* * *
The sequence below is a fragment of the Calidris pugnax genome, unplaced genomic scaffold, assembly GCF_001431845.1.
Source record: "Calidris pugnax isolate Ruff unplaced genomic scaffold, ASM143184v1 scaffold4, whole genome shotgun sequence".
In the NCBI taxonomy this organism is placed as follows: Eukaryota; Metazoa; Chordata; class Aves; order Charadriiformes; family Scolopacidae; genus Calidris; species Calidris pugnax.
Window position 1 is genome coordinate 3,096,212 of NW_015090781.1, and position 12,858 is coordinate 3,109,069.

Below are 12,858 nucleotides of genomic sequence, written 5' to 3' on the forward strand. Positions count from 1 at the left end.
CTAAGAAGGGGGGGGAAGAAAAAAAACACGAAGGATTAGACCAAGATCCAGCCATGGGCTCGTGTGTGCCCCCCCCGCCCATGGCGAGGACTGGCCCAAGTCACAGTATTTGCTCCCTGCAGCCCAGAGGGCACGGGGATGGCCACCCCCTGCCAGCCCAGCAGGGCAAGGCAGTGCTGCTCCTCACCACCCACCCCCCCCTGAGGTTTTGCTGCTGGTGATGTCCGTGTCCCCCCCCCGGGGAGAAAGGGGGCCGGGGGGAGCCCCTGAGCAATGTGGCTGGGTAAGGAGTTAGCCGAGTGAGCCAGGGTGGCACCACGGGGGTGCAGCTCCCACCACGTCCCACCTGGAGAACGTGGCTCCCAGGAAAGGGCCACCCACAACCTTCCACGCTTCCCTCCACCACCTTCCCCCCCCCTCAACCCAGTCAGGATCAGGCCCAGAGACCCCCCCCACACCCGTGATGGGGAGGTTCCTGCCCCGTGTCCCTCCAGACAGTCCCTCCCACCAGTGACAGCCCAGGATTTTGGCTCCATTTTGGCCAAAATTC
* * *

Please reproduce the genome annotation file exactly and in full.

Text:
The sequence below is a fragment of the Calidris pugnax genome, unplaced genomic scaffold, assembly GCF_001431845.1.
Source record: "Calidris pugnax isolate Ruff unplaced genomic scaffold, ASM143184v1 scaffold4, whole genome shotgun sequence".
In the NCBI taxonomy this organism is placed as follows: Eukaryota; Metazoa; Chordata; class Aves; order Charadriiformes; family Scolopacidae; genus Calidris; species Calidris pugnax.
Window position 1 is genome coordinate 3,096,212 of NW_015090781.1, and position 12,858 is coordinate 3,109,069.

Below are 12,858 nucleotides of genomic sequence, written 5' to 3' on the forward strand. Positions count from 1 at the left end.
CTAAGAAGGGGGGGGAAGAAAAAAAACACGAAGGATTAGACCAAGATCCAGCCATGGGCTCGTGTGTGCCCCCCCCGCCCATGGCGAGGACTGGCCCAAGTCACAGTATTTGCTCCCTGCAGCCCAGAGGGCACGGGGATGGCCACCCCCTGCCAGCCCAGCAGGGCAAGGCAGTGCTGCTCCTCACCACCCACCCCCCCCTGAGGTTTTGCTGCTGGTGATGTCCGTGTCCCCCCCCCGGGGAGAAAGGGGGCCGGGGGGAGCCCCTGAGCAATGTGGCTGGGTAAGGAGTTAGCCGAGTGAGCCAGGGTGGCACCACGGGGGTGCAGCTCCCACCACGTCCCACCTGGAGAACGTGGCTCCCAGGAAAGGGCCACCCACAACCTTCCACGCTTCCCTCCACCACCTTCCCCCCCCCTCAACCCAGTCAGGATCAGGCCCAGAGACCCCCCCCACACCCGTGATGGGGAGGTTCCTGCCCCGTGTCCCTCCAGACAGTCCCTCCCACCAGTGACAGCCCAGGATTTTGGCTCCATTTTGGCCAAAATTC